The presacral component of the visceral pelvic fascia and its relation to the pelvic splanchnic innervation of the bladder.код для вставкиСкачать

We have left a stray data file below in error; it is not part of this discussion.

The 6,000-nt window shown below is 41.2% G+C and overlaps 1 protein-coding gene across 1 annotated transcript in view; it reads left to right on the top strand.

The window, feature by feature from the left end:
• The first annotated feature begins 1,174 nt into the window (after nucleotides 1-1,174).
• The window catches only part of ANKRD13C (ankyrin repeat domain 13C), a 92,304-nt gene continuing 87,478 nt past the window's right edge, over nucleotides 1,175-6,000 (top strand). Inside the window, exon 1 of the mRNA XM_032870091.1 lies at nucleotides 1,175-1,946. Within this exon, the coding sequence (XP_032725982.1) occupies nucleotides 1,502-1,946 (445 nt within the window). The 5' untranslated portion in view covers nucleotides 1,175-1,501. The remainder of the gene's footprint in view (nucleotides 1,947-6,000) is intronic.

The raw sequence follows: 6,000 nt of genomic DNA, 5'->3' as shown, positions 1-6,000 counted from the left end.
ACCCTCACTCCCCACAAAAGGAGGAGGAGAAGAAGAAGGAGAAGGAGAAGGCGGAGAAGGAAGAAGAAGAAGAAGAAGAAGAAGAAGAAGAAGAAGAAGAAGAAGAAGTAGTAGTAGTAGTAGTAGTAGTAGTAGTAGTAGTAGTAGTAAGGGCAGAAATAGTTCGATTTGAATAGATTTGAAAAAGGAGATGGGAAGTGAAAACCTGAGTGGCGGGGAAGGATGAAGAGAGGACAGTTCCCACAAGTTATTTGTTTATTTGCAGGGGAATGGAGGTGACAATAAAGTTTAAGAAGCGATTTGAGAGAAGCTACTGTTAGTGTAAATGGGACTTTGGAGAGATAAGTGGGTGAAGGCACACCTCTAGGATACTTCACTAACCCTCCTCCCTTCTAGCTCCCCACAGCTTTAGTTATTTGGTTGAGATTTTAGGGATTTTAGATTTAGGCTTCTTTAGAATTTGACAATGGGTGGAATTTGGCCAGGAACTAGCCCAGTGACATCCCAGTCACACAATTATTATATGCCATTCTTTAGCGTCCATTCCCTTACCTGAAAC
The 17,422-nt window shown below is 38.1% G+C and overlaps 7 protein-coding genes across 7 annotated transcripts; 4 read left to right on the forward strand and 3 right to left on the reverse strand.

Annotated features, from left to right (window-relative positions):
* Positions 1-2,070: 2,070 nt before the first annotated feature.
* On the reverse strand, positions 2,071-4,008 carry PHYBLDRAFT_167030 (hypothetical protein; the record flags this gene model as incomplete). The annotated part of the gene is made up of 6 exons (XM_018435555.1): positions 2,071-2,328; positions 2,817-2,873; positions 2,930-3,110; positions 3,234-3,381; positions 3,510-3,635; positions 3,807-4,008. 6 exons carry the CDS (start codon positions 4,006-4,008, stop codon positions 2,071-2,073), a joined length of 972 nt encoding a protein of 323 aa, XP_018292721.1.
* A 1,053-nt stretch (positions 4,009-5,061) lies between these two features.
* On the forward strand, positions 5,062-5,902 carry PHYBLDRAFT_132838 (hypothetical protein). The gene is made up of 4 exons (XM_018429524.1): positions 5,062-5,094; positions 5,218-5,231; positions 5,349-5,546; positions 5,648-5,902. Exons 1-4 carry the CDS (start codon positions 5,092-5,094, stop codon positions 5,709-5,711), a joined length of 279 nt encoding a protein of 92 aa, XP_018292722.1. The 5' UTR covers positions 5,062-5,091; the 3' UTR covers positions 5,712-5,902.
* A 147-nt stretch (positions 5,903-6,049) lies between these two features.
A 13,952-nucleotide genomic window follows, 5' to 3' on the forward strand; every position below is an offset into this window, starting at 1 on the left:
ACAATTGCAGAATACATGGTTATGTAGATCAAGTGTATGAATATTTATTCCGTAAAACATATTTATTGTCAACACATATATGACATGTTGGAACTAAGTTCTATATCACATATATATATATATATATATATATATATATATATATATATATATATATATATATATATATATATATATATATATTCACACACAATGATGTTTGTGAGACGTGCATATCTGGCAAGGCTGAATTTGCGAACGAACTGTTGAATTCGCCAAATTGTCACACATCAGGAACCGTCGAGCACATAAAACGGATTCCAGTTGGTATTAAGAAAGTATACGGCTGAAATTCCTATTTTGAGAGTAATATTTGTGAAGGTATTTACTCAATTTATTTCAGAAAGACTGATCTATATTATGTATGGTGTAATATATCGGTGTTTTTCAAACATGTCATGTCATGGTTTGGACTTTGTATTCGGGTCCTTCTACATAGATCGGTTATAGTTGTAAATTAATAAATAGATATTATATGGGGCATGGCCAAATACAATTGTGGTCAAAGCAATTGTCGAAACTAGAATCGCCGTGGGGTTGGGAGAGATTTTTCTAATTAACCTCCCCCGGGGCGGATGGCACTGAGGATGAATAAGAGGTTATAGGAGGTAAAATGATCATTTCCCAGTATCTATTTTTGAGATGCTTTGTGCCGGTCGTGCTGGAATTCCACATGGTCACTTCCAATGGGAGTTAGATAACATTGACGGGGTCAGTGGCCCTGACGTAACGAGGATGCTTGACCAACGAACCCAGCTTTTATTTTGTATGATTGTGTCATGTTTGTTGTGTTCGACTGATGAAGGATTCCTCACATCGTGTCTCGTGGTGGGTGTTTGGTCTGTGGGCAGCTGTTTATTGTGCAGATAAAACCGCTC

The Presacral Component of the Visceral Pelvic Fascia and its Relation to the Pelvic Splanchnic Innervation of the Bladder W. H. ROBERTS A N D W. HOLMES TAYLOR Department of Anatomy, Schools of Medicine and Dentistry, Lorna Linda University, Lorna Linda, California 92354 ABSTRACT The relation of the autonomic nerve supply of the pelvis to the visceral pelvic fascia and i n particular that of the parasympathetic supply to the bladder musculature is of particular consequence i n pelvic operations. It is observed that the pelvic splanchnics, including those bramhes supplying the bladder, are embedded in the peripheral component of the visceral pelvic fascia or presacral fascia throughout a considerable part of their course. Early anatomists made no distinction between the presacral fascia and the fascial sheath OF the rectum proper. Consequently their illustrations shown only a single fascial layer which they call the “rectal fascia” or “posterior fibrous sheath of the rectum” separating the middle sacral vessels from the superior rectal vessels which lie in the pararcctal fat. While such a distinction has since been made i n the surgical literature, most anatomical descriptions are still rather vague in this respect. It is essential to develop the plane of cleavage between the presacral fascia and the fascial sheath of the rectum if injury to the pelvic splanchnic nerves is to be avoided. The subperitoneal fascia of the posterior body wall at the pelvic brim becomes the presacral fascia and finally fuses with thc fascial sheath of the rectum just above the ano-rectal junction, as stated by Wilson (’67). The true parietal fascia fuses with the sacral periosteum after passing off the parietal musculature, i.e., the obturator internus and piriformis muscles. Waldeyer and Joessel (1899) did not differentiate between the presacral fascia and the fibrous sheath of the rectum proper so speak simply of a “rectal fascia,” corresponding to the “posterior fibrous sheath of the rectum” of Paitre, Giraud and Dupret (’35). Pernkopf (’64) and the translator of the German text of 1943, likewise show these layers as a single entity. Close (’47), Bruce, Walmsley and Ross (’64) and Goligher (’67) recognize the importance from an applied standpoint of differentiating what the first-mentioned calls the “presacral component of the visceral pelvic fascia” and the others the “parietal fascia of Waldeyer” from the fascial sheath of the rectum. Paitre, Giraud and Dupret (’35) in their drawings of dissections made from below, ANAT. REC., 166: 207-212 show the pelvic splanchnics outside the “posterior fibrous sheath of the rectum” and hence outside the presacral fascia. Goligher (’67) and Ballantyne and Smith (’68) likewise state that these nerves, in particular those supplying the bladder, lie outside the “parietal pelvic fascia of Waldeyer,” at least until they enter the vesicovaginal septum. However, our findings are in accord with those of Ashley and Anson (’46), Uhlenhuth, Wolfe, Smith and Middleton (’48) and of Wilson (’67). The pelvic splanchnics, including those fibers supplying the bladder, we find to be embedded in the presacral fascia for a considerable part of their course as noted previously by one of us (Roberts, Habenicht and Krishingner, ’64; Roberts, Hunt and Henken, ’68). Differences in methods of dissection could explain the discrepancy. The incidence of vesical dysfunction following abdorninoperineal resection of the rectum, and due to unilateral or bilateral paralysis of the bladder musculature, was at one time surprisingly high, as shown by Hill, Barnes and Courville (’38). Mallik (’61) at the time of his study stated that Received May 26, ’63. Accepted Sept. 24, ’69. 207 208 W. H. ROBERTS AND W. HOLMES TAYLOR FINDINGS the incidence was low for such surgery but still high in certain gynecological operIn the intact specimen i t is quite easy ations. Goligher ('67) believes that the to differentiate between the fibrous sheath branches to the bladder are injured in rec- of the rectum and the presacral fascia. The tal surgery, not so much by stripping the presacral fascia ensheaths the internal iliac presacral fascia off the sacrum as by cut- artery and its parietal branches, including ting the nerves too near their base. Bal- the umbilical artery, and also the ureters. lantyne and Smith ('68) are of the opin- The latter, however, tend to withdraw from ion that the nerves are damaged in the this fascia1 layer since they are anterior to Wertheim type of radical hysterectomy the vessels. The presacral fascia attaches either at the root of the broad ligament or laterally to the arcus tendineus of the pelwhere they lie in the vesicovaginal septum, vic fascia, at which level it is reflected onto in the process of resecting the upper va- the pelvic viscera. The rectum and posterior urethra, and the vagina in the female, gina. paralleling as they do the pelvic axis, cross MATERIALS AND METHODS the line of the arcus tendineus at more or In this particular study ten human pel- less right angles. The peripheral attachves were dissected, five male and five fe- ment of the presacral fascia to the arcus male, both from above and below. tendineus provides the viscera with, as Fig. 1 Posterior view, body prone. The ischiorectal fossa has been cleared of its fat and the inferior rectal nerve and vessels exposed. The anococcygeal body has been excised and a window made i n the inferior fascia of the pelvic diaphragm to expose the levator ani and the anococcygeal raphe. PELVIC FASCIA AND PELVIC SPLANCHNICS Close (’47) puts it, “efficient guy-ropes” and at the same time adequately supports the nervous elements embedded in it. Figures 1-4 show the stages of dissection in an approach from below and behind and which is meant to display the relation of the pelvic splanchnic nerves to the presacral fascia. Before doing this it is best to develop the fascial cleft between the presacral fascia and the fascial sheath of the rectum from above as far as it is convenient to do so, which is almost to the level of the pelvic floor. The presacral fascia, as seen in figure 4 has two leavss, an anterior and a posterior. The anterior leaf is reflected back onto the rectum 2-3 cm above the anorectal junction and fuses with the fascia propria at this level. The posterior leaf, which is more firmly attached to the mid-sacrum, joins the converging fibers of the levator ani and its 209 fasciae to insert between the internal and external anal sphincters. The presacral fascia is seen to form a significant part of the conjoined fasciae. While the nerve to the levator ani is outside the presacral fascia the pelvic splanchnics are invested by it and lie between the anterior and posterior leaves of the fascia. One or the other of these leaves must be broken through to expose them, depending on whether the approach is from above or below. The branches of the pelvic splanchnic nn. to the rectum, cervix and vagina and bladder peel off at appropriate levels as they pass from behind forwards within the fascia. Those to the rectum traverse the so-called “lateral ligaments of the rectum” along with the middle rectal vessels when these are present (fig. 5). It would be essential that the main body of the presacral fascia be left intact if the branches of the Fig. 2 The coccyx has been excised. Incisions to be made in the levator ani, as the dissection proceeds, are indicated. A n unusually well-defined puborectalis component of the levator was present in this case. Fig. 3 Reflection of the levator a n i and the superior fascia of the pelvic diaphragm brings the presacral fascia into view. It is noted that the nerve to the levator ani supplies the muscle on its superior surface. The incision to be made in the presacral fascia, and just above the level at which it fuses with the fascia1 sheath of the rectum, is indicated. Fig. 4 Sagittal section as viewed from the medial side and from behind. The posterior leaf of the presacral fascia has been incised so as to develop the plane of cleavage between the rectum and the posterior wall of the vagina. It is observed that the pelvic splanchnic nn. to the rectum, also those to vagina and bladder are between the two leaves of the fascia, and anterior and a posterior. PELVIC FASCIA A N D PELVIC SPLANCHNICS 211 Fig. 5 Posterior view of a second specimen showing rectum freed up and relation of presacral fascia to it. “Lateral ligament of the rectum” or mesorectum containing branches of pelvic splanchnics to the rectum, and middle rectal vessels is shown. pelvic splanchnics to the bladder and viscera other than the rectum are to be preserved. DISCUSSION In a specimen where the body has be1.n horizontally transected near the lumbosacId junction one is more likely in the process of dissection to reflect both the presacral fascia and the fascia propria of t.he rectum as one. This is probably why earlier anatomists did not distinguish between them. Further if one concentrates on EXposing the pelvic splanchnics from below it is often easy to inadvertently pull them out of the Dresacral fascia in which they are embeddkd. In specimens in which the presacral fascia is well developed it is qujte apparent that the nerves lie within it. While only illustrations of the findings in the female have been shown the relationships are essentially the same in the male. CONCLUSIONS Both the main sympathetic supply to the pelvic viscera and the pelvic splanchnics are embedded in the presacral fascia. A correct understanding of this relationship would aid in reducing to the minimum the incidence of bladder dysfunction due to a unilateral or bilateral paralysis of the bladder wall musculature and resulting from their injury. ACKNOWLSDGMENT The fine art work of Mrs. Lucille Innes is much appreciated. 212 W. H. ROBERTS A N D W. HOLMES TAYLOR LITERATURE CITED Anson, B. J. 1963 A n Atlas of Human Anatomy. W. B. Saunders Co., Philadelphia, p. 507. Ashley, F. L., and F. J. Anson 1946 The pelvic autonomic nerves in the male. Surg. Gynec. and Obstet., 82: 598-602. Ballantyne, B., and P. H. Smith 1968 Surgical anatomy of the extrinsic innervation of the human female urinary bladder. J. Anat., 103: 199. Bruce, J., R. Walmsley and J. A. Ross 1964 Manual of Surgical Anatomy. Williams and Wilkins, Baltimore, p. 431. Close, W. J. 1947 The pelvic fascia, its significance to the surgeon. Med. J. Australia, 1: 490-494. Goligher, J. C. 1967 Surgery of the Anus, Rectum and Colon, 2nd Ed. Bailliere, Tindall and Cassell, London, pp. 7-8, 15-16, 34-35. Hill, M. R., R. W. Barnes and C. B. CourviIle 1937 Vesical dysfunction following abdominoperineal resection for carcinoma of the rectum. J. A. M. A., 109: 1184-1188. Mallik, M. K. B. 1961 A study of the urinary bladder following Wertheim hysterectomy with special reference to the incompetence of the urethral and ureteric orifices. J. Obstet. Gynaec. Br. Commonw., 68: 945-951. Paitre, F., D. Giraud and S. Dupret 1935 Pratique Anatomo-Chirurigicale Illustrke, Abdomen. Fasc. 11. G. Goin et Cie, Paris, pp. 379, 393, 412, 427. Pernkopf, E. 1964 Atlas of Topographic and Applied Human Anatomy. H. Ferner, ed., H. Monsen, tr. W. B. Saunders Co., Philadelphia, vol. 11, p. 292. Roberts, W. H., J . Habenicht and G. Wishingner 1964 The pelvic and perineal fasciae and their neural and vascular relationships. Anat. Rec., 149: 707-720. Roberts, W. H., G. M. Hunt and H. W. Henken 1968 Some anatomic factors having to do with urinary continence. Anat. Rec., 162: 341-347. Uhlsnhuth, E., W. M. Wolfe, E. M. Smith and E. B. Middleton 1948 The rectogenital septum. Surg. Gynec. and Obstet., 86: 148-163. Waldeyer, W., and G. Joessel 1899 Lehrbuch der Topographisch-Chirurgischen Anatomie Des Becken. Zweiter Theil. F. Cohen, Bonn. pp. 552-555, 633, 733, 905. Wilson, P. M. 1967 Anchoring mechanisms of the ano-rectal region. 11. S. Afr. Med. J., 41' 1138-1143.